We Undercoated an RV and Here’s What We Learned
RV’s and motorhomes are frequently subject to harsh environments when going on outdoor adventures.
We’ve previously discussed the importance of undercoating your vehicle and how beneficial preventing a high build-up of rust is, and RV’s are no different.
Recently, our team took on the task of undercoating a motorhome and we learned even more about how to keep all parts of your vehicle in good condition.
PSC used Undercoating in a Can for the motorhome. This is a wax-based undercoat that prevents corrosion and stops already formed rust from spreading.
Let’s start with the chassis.
As most motorhome enthusiasts know, there is what seems to be an unlimited amount of coaches to choose from but only a few chassis manufacturers.
Today, chassis come in various weights and sizes depending on the purpose you need it for. Ford offers several motorhome chassis including Class A, Class C, Transit Cutaways, and Transit Passenger options. The chassis also have different features such as anti-lock disc brakes, integrated rear suspension, and shock absorbing body mounts.
Since chassis frames support other types of vehicles other than RVs, it’s important to understand what kind of maintenance they need.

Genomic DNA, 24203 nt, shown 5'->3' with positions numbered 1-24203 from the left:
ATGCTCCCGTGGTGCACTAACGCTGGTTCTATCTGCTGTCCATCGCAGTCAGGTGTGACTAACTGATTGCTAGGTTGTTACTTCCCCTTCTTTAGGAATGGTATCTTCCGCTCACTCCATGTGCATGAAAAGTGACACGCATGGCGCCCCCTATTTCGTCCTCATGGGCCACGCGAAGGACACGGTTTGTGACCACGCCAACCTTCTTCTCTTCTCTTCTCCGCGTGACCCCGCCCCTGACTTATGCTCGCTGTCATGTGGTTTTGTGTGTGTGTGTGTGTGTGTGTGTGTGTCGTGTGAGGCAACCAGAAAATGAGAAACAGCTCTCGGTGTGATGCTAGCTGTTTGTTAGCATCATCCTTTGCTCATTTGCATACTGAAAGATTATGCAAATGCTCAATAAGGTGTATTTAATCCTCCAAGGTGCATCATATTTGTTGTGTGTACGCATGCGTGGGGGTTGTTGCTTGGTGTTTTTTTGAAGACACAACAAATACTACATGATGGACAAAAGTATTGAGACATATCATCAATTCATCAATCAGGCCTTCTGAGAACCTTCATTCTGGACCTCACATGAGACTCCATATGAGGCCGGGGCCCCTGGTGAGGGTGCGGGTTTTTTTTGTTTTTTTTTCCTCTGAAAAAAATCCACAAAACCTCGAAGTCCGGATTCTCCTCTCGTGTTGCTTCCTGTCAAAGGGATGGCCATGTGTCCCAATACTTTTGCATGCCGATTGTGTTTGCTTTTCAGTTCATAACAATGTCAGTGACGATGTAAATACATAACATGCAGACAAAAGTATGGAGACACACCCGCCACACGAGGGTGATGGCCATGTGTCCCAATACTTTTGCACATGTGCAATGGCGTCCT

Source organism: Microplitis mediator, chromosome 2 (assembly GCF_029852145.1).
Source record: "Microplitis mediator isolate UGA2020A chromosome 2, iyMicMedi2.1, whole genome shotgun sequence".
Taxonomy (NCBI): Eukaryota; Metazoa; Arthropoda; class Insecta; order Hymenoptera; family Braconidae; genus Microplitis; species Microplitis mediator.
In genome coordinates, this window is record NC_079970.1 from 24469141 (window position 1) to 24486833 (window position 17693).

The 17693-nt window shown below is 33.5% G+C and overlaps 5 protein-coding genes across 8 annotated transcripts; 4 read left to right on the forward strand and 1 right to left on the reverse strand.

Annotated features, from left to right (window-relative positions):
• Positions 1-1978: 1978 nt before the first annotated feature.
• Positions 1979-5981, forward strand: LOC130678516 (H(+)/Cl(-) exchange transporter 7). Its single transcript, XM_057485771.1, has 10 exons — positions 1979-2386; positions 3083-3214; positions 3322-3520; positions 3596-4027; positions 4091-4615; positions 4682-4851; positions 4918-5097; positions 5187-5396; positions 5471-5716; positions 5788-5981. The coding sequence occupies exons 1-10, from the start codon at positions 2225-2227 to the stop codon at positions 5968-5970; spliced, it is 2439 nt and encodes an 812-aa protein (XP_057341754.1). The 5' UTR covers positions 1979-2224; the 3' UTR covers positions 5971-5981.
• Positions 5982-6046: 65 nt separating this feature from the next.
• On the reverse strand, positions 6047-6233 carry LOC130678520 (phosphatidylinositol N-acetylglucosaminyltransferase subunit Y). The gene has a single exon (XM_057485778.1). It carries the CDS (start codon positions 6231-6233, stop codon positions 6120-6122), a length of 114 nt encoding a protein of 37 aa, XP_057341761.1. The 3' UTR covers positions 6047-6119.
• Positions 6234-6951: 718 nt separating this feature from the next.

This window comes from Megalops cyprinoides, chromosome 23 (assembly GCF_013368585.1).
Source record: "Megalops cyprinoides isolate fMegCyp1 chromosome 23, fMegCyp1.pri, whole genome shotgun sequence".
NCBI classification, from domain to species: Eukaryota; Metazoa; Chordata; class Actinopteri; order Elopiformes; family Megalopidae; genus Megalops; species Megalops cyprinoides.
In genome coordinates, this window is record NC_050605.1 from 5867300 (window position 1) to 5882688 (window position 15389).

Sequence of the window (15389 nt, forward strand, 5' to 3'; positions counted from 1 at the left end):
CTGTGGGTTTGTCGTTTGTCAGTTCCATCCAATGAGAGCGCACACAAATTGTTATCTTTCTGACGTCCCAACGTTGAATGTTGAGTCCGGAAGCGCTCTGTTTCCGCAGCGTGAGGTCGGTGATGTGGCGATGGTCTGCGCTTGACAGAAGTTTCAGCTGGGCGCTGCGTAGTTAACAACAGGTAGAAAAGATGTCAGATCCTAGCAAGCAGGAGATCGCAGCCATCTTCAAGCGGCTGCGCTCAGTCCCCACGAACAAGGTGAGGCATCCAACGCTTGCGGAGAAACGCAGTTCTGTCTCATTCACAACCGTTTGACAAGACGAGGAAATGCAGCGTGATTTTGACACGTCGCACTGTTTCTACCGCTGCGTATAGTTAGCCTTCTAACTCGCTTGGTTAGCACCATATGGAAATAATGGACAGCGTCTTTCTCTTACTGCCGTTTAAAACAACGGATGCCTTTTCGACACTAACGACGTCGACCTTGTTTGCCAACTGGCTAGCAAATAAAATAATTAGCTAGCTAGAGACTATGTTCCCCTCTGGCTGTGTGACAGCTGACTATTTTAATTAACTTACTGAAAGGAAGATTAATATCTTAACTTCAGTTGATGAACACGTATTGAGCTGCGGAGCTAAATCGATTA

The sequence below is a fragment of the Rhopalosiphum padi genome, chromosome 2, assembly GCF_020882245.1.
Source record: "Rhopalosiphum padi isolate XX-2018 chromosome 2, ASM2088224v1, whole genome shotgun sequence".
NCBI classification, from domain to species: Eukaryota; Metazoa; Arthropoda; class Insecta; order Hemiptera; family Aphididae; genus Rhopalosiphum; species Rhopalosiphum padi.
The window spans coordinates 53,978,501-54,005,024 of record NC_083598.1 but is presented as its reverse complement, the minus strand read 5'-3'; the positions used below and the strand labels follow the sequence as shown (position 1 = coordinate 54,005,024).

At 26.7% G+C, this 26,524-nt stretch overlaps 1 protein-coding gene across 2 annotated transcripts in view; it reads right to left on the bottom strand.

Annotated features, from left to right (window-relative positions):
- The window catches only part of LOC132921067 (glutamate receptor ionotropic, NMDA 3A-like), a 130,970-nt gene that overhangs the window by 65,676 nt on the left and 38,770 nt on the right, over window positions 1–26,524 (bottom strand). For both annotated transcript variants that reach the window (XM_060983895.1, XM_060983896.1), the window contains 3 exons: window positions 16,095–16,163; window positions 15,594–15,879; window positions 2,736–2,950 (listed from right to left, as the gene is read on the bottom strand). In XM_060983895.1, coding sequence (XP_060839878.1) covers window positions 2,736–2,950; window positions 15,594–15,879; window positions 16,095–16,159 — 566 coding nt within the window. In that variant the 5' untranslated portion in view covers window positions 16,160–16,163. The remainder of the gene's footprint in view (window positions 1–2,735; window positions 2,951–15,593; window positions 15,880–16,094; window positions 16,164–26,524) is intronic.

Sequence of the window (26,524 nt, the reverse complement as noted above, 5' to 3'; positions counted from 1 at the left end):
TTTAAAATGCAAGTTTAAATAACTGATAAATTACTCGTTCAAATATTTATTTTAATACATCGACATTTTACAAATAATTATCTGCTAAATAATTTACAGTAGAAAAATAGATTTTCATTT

Our motorhome has a Ford chassis that is in great condition and largely corrosion resistant.
Ford manufacturers applied an undercoating to the surface that holds up well and can endure different types of weather and road conditions.
The RV body was a different story.
Our RV is a 2014 Forest River Georgetown with 9,000 miles on it.
A significant amount of rust and corrosion was found on the Forrest River RV underbody.
Any steel element of the RV that was not part of the Ford chassis had rust on it.
It’s important for consumers to know the underside of an RV might not be entirely corrosion-resistant. When a surface is rusted, it continues to trap water, will flake, and then continue to rust.
The underside of the coach frame seems to have a normal coat of paint on it without any coating that can withstand the elements. Consequently, it needed to be undercoated even though it’s a young vehicle.
Combat RV rust build-up with Undercoating in a Can—here’s what to look for.
The aerosol can allows maintenance to be quick, easy, and convenient even when you’re away on your great escape.
Be sure to look closely for corrosion, specifically on areas where the frame and body are connected. We found a significant amount of rust on the tubular component the RV was built upon.
Further, investigate any mechanical components because they are highly susceptible to corrosion. Don’t forget the RV steps–rust protection can increase the motor’s longevity.